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by Mark Zalewski
January 28, 2017
In today’s CyclingTips Daily News Digest: Costa wins in mountains, Mollema moves into lead at Vuelta a San Juan; Gaviria doubles wins in Vuelta a San Juan, stage 4; Wellens makes it two for Lotto-Soudal at Trofeo Serra de Tramuntana; Hidden motor inventor says he received $2 million in 1998 for exclusivity deal; “I can’t get my head around it:” Cavendish says worlds result still hard to understand; Women’s cyclocross worlds: the highly anticipated finale to a stellar season; Trek CXC Cup elevated to World Cup status, will offer equal payout for men’s and women’s events; UCI releases 2017-18 cyclocross calendar, changes to World Cup; Vuillermoz out with back injury after car crash; Philadelphia Classic cancelled for 2017; Irvine’s racing return delayed due to UCI testing pool requirements; Cylance sponsors The Women’s Tour and The Tour of Britain; Drunk driver given 10 days in jail for killing cyclist; USA Cycling partners with Bike Law; Indoor velodrome planned for Detroit; Cadel Evans Great Ocean Road Race trailer; Video: Amateur was predicted to beat world champ at 2016 Trek CX Cup.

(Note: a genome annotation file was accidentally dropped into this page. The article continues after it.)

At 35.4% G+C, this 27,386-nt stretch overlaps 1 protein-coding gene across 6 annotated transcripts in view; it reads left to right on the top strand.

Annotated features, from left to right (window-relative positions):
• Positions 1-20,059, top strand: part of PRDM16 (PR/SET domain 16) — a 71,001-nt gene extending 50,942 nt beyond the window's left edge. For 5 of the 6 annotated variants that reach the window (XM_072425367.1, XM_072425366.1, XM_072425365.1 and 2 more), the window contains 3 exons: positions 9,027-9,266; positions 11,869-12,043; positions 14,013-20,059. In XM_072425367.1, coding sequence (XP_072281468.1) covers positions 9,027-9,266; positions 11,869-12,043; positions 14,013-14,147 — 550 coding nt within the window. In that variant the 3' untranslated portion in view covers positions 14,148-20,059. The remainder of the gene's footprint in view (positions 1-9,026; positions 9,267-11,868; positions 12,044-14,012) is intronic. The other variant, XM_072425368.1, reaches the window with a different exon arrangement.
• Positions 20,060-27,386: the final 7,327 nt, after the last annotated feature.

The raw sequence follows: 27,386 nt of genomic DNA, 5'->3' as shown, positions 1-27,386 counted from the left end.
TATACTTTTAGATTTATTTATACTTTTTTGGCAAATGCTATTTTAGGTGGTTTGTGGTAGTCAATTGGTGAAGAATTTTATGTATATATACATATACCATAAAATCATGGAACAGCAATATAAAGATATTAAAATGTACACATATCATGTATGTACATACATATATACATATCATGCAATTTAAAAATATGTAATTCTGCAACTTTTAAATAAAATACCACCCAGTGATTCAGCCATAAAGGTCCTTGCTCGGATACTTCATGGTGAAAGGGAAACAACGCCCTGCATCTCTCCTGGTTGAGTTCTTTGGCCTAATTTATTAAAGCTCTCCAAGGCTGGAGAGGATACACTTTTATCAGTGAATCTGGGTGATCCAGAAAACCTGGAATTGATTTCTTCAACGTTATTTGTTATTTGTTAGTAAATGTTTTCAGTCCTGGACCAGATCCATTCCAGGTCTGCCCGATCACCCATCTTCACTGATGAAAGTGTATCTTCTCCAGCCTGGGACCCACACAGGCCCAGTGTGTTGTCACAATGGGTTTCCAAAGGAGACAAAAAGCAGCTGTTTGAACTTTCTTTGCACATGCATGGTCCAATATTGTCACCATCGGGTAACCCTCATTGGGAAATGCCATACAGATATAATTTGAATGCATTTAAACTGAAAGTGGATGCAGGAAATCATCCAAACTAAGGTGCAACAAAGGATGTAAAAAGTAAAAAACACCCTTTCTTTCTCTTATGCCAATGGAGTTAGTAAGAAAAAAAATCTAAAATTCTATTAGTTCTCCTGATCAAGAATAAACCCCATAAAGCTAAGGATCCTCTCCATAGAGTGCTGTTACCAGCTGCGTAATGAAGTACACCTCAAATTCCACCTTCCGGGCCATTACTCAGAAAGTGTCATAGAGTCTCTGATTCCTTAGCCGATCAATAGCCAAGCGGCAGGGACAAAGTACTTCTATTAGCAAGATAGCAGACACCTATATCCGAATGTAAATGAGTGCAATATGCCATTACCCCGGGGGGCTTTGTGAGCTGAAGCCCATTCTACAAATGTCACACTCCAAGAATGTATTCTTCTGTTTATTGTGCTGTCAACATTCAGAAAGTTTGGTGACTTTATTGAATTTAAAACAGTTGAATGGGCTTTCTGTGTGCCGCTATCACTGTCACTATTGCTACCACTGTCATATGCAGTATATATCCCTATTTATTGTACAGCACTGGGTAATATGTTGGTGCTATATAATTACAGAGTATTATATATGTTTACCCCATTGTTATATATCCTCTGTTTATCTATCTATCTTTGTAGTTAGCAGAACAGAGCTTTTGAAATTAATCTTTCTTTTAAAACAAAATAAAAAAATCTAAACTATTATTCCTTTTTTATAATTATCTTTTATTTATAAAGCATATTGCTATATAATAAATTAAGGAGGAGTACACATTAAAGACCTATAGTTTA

The UCI Management Committee has approved next season’s UCI international cyclocross calendar, including the Telenet UCI Cyclocross World Cup schedule, which grows to nine events with new venues in the United States and Denmark.
Iowa City returns to the UCI World Cup calendar, and will be joined by new events in Waterloo, Wisconsin and Bogense, Denmark.
The biggest change to the World Cup is in the U.S. where Waterloo, Wisconsin, home to Trek Bicycle’s headquarters, will host a World Cup round, followed by Iowa City, which became a World Cup in 2017. Another change is the absence of Cross Vegas, which became the first non-European World Cup when it hosted in 2015.
Another new World Cup event is in Bogense, Denmark, about 200km west of Copenhagen. It will serve a dress rehearsal as it was announced as host of the 2019 World Championships. Denmark hosted the World Championships in Middelfart in 1998.
An addition to the discipline is the formation of UCI Cyclocross Teams. The UCI says this is in an effort to strengthen the structures that support both male and female riders.
“I am very happy with the way cyclocross has flourished in the last few years,” said UCI president Brian Cookson. “The awarding of the 2019 UCI World Championships to Bogense, in Denmark, a first for this country in nearly 20 years, is a sign of the internationalisation of our discipline. Our series, which has excellent audience figures, is definitely developing with six organising nations compared with five last year and, four years ago, just three.”
Click through to read more at the UCI.